By Judy J. Pinegar
Parma ham is known the world over as Prosciutto de Parma and is made from a pig’s hind leg or thigh. The entire zone for producing this delicately-textured raw ham is within the Province of Parma, in the Emilia-Romagna region of Northern Italy. Its boundaries begin five kilometers south of the via Emilia, run to the shores of the Ena River in the east, and to the Stitrone River in the west. Parma Ham is also guaranteed by a consortium, Consorzio del Prosciutto di Parma, which protects and controls quality and production in the 164 producing companies, 5,000 pig farms with a total economic impact of 1.7 billion euros.
The legs are first cleaned, salted and left for up to two months. Two types of salt are used in the process – “wet” salt covers the exposed part of the meat to keep it moist and “dry” salt is used for the rest of the leg. The leg also needs to be at the right temperature: too cold and it will not absorb enough salt; too warm and it might start to spoil. The curing rooms are on upper floors of the curing house where the temperature and humidity are dictated by nature. The only control is the breeze passing through the many windows and occasionally a dehumidifier. Some medium size firms employ a person whose only job is to open and close the windows
Then the excess salt is removed, and a lighter coating of salt is added to continue the salting process. No other additives or preservatives are used, and it’s absolutely forbidden to freeze a leg that will become Prosciutto di Parma. During the salting process, the prosciutto are given “massages” to remove all of the blood still left in the meat.
After the salting process, the prosciutto are again washed , salted more lightly and hung to dry – usually in climate-controlled rooms so that the air temperature is the same, and most importantly, dry. If there is too much moisture in the air, the meat will spoil instead of curing. The air is also changed frequently. The air is important to the final quality of the ham, the best results are obtained in the cold climate of northern Italy. The amount of time this takes varies, depending on the local climate and size of the ham.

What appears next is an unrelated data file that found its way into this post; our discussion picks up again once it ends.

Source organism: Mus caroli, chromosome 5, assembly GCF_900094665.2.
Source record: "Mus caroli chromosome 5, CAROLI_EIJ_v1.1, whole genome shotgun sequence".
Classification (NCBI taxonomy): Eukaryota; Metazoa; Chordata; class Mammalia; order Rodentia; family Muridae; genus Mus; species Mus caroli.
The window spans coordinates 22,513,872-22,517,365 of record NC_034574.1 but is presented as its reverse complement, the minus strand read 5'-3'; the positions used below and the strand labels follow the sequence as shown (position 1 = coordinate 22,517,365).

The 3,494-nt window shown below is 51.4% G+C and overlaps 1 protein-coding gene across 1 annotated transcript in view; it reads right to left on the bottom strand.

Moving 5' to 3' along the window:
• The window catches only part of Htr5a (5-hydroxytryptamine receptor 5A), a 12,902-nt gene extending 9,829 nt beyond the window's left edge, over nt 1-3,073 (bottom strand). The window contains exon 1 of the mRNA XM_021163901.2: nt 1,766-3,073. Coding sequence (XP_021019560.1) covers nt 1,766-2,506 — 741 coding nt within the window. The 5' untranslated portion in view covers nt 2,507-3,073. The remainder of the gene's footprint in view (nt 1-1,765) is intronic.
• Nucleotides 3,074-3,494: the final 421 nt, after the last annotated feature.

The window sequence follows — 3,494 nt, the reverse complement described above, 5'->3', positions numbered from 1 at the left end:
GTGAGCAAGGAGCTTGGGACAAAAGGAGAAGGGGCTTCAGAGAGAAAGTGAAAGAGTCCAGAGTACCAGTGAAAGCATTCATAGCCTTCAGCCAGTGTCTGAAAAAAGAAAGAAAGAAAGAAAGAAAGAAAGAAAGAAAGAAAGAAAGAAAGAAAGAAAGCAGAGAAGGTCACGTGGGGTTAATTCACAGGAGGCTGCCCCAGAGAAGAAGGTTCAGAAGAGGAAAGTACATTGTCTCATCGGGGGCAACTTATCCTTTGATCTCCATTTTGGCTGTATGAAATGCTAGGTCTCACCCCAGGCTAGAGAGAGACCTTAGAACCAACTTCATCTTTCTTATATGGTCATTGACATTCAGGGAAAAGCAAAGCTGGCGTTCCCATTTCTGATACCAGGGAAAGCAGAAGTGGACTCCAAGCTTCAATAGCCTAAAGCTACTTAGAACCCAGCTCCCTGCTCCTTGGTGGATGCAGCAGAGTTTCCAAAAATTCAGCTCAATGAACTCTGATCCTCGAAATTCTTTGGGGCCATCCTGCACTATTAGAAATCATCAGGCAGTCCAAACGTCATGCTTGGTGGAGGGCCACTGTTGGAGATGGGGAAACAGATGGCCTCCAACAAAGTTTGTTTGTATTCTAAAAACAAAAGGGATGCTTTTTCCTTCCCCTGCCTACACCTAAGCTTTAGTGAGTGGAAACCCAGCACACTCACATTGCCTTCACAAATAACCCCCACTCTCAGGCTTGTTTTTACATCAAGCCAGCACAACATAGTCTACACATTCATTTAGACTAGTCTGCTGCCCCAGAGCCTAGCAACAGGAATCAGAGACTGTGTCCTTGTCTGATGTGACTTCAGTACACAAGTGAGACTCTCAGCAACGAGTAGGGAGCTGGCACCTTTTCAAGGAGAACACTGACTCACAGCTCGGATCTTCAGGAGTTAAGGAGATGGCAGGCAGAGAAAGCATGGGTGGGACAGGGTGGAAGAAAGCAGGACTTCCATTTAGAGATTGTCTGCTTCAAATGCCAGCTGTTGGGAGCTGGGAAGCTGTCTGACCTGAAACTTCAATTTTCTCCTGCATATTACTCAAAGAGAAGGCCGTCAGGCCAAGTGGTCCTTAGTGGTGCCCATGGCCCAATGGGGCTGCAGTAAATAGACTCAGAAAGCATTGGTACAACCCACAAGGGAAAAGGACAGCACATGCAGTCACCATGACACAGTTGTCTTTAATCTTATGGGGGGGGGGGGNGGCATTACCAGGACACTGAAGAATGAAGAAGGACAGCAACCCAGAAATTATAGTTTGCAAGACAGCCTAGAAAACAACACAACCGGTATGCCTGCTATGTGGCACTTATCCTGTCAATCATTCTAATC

After it’s dried sufficiently, the prosciutto leg is spread with sugna . Sugna is rendered pork fat, which is spread over the exposed part of the prosciutto by hand. Usually the fat is mixed with spices like salt and pepper. The sugna helps protect the exposed part of the prosciutto and keep it from drying out excessively with respect to the interior part of the prosciutto, and therefore ensures you a slice of prosciutto that is tender and moist the entire way through.
At the seventh month, after the sunga is applied, they are moved to cellars for 10-12 months (based on weight) for the maturing period. After the maturing period, a horse bone “needle” is inserted in five points of the joint and the bone is then smelled by master tester for uniformity of aroma and maturation. The needle is inserted into the area covered by the sugna and then the tester will cover up the hole made with the needle with his hand. Only after all passing all these previous steps will finally be fire-branded “Prosciutto di Parma” with its distinct “corona a 5 punte” – a 5 pointed crown brand and the manufacturer’s identification. At this point in time the hams will have lost around 30% of their total weight and the entire process takes up to 18 months.
Sliced prosciutto crudo in Italian cuisine is often served as an antipasto, wrapped around grissini (breadsticks) or, especially in summer, cantaloupe or honeydew. It is eaten as accompaniment to cooked spring vegetables, such as asparagus or peas. It may be included a Tuscan dish of tagliatelle and vegetables, in a filled bread, or as a pizza topping. Saltimbocca is a famous Italian veal dish, where escallops of veal are topped with a sage leaf before being wrapped in prosciutto and then pan-fried. Prosciutto is often served in Panini and sandwiches, sometimes in a variation on the Caprese salad, with basil, tomato and fresh mozzarella. A basic sandwich served in many Italian cafes and bars consists of prosciutto in a croissant.
So picture yourself on a street-side cafe in the Emilia-Romagna region. Your first course is pink, transparent slices of Prosciutto di Parma, fanned out around shaved Parmigiano-Reggiano, soft, plump, green and purple quartered figs and thinly cut mint leaves on a simple white plate. Alongside it stands a glass of golden-tinged Malvasia wine. Sometimes the traditional ways really are the best!
Figs and Prosciutto with Mint and Shaved Parmigiano-Reggiano
Ripe figs are the secret to this simple yet refined salad. It’s best made just before serving.
- 8 fresh figs, quartered
- 2 teaspoons extra virgin olive oil
- 1/4 teaspoon cracked black pepper
- 1 ounce Parmigiano-Reggiano cheese, thinly shaved
- 12 mint leaves, thinly sliced
- 4 ounces thinly sliced prosciutto
Place figs in a bowl; drizzle with oil. Sprinkle figs with pepper; toss gently. Place fig mixture in the center of a platter; top with cheese and mint. Top with prosciutto.
Yield: 8 servings (serving size: 4 fig quarters, about 1/2 ounce prosciutto, and 1/8 ounce cheese)
Recipe Courtesy of Cooking Light
Source: Judy J. Pinegar
Writer and World Traveler
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John J. O’Dell
Real Estate Broker
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